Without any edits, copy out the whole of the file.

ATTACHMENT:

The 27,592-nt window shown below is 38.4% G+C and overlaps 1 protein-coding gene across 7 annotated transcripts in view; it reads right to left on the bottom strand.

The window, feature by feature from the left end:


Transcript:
The 27,592-nt window shown below is 38.4% G+C and overlaps 1 protein-coding gene across 7 annotated transcripts in view; it reads right to left on the bottom strand.

The window, feature by feature from the left end: